Rising Tritium Could Trigger Huge Fukushima Blasts
By Yoichi Shimatsu
YOTSUKURA, FUKUSHIMA The rising level of tritium measured in kelp samples south of the Fukushima 1 nuclear site is an indicator of intensifying nuclear reactions deep in the soil below the cracked reactors. Following the meltdowns in spring 2011, superheated fuel rods in up to three reactors have penetrated multiple barriers including the core shrouds, containment chambers and concrete foundations, escaping into the porous ground. Now inaccessible and scattered underground, the remnant fuel is getting hot enough to create huge flows of deuterium and radioactive tritium, which are commonly known as heavy water.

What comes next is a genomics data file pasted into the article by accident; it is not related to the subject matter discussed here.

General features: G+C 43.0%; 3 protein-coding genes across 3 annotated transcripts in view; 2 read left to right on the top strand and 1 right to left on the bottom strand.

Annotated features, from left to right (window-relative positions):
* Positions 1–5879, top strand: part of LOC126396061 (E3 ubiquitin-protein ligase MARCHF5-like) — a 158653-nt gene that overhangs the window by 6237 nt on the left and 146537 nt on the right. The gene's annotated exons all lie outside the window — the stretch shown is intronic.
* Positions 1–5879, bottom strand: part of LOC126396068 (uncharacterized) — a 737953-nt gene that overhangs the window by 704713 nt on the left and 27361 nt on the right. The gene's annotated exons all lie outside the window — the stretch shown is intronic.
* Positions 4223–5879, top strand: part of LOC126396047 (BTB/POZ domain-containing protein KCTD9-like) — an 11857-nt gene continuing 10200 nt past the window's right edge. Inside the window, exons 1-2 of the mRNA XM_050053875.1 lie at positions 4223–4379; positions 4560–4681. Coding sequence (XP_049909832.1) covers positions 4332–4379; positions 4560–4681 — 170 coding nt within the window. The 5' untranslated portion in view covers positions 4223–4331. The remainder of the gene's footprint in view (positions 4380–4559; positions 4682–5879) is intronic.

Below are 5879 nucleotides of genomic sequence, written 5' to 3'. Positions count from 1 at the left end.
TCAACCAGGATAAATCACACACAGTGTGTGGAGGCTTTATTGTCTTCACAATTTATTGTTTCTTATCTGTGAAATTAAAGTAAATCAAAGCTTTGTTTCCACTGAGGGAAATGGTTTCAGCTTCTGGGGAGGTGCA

Two serious threats are emerging during this tritium build-up:
- medical effects of exposure to beta particles on top of gamma radiation from the Fukushima releases;
- and more ominous, the possibility of a tritium-deuterium fusion reaction that triggers a plutonium blast more powerful than the 2011 explosion at Reactor 3.